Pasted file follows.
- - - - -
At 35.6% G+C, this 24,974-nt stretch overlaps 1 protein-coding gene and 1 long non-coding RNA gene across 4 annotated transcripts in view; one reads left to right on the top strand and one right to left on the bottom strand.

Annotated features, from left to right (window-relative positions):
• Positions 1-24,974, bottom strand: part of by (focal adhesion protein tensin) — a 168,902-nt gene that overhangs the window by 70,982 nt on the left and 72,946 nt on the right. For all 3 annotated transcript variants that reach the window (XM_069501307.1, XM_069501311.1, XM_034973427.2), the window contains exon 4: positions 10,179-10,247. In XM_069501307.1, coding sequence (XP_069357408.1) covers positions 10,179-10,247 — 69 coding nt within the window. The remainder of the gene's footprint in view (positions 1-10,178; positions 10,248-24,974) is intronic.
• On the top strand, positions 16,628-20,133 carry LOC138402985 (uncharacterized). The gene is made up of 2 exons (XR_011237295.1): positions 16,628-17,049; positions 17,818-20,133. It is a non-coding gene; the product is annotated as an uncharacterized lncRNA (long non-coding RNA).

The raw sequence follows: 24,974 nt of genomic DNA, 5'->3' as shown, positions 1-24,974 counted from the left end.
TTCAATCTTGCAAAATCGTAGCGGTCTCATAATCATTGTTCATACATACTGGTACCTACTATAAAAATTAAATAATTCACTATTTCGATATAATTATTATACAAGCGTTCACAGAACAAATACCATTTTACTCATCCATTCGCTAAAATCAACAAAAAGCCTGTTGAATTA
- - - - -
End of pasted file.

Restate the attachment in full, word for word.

At 35.6% G+C, this 24,974-nt stretch overlaps 1 protein-coding gene and 1 long non-coding RNA gene across 4 annotated transcripts in view; one reads left to right on the top strand and one right to left on the bottom strand.

Annotated features, from left to right (window-relative positions):
• Positions 1-24,974, bottom strand: part of by (focal adhesion protein tensin) — a 168,902-nt gene that overhangs the window by 70,982 nt on the left and 72,946 nt on the right. For all 3 annotated transcript variants that reach the window (XM_069501307.1, XM_069501311.1, XM_034973427.2), the window contains exon 4: positions 10,179-10,247. In XM_069501307.1, coding sequence (XP_069357408.1) covers positions 10,179-10,247 — 69 coding nt within the window. The remainder of the gene's footprint in view (positions 1-10,178; positions 10,248-24,974) is intronic.
• On the top strand, positions 16,628-20,133 carry LOC138402985 (uncharacterized). The gene is made up of 2 exons (XR_011237295.1): positions 16,628-17,049; positions 17,818-20,133. It is a non-coding gene; the product is annotated as an uncharacterized lncRNA (long non-coding RNA).

The raw sequence follows: 24,974 nt of genomic DNA, 5'->3' as shown, positions 1-24,974 counted from the left end.
TTCAATCTTGCAAAATCGTAGCGGTCTCATAATCATTGTTCATACATACTGGTACCTACTATAAAAATTAAATAATTCACTATTTCGATATAATTATTATACAAGCGTTCACAGAACAAATACCATTTTACTCATCCATTCGCTAAAATCAACAAAAAGCCTGTTGAATTA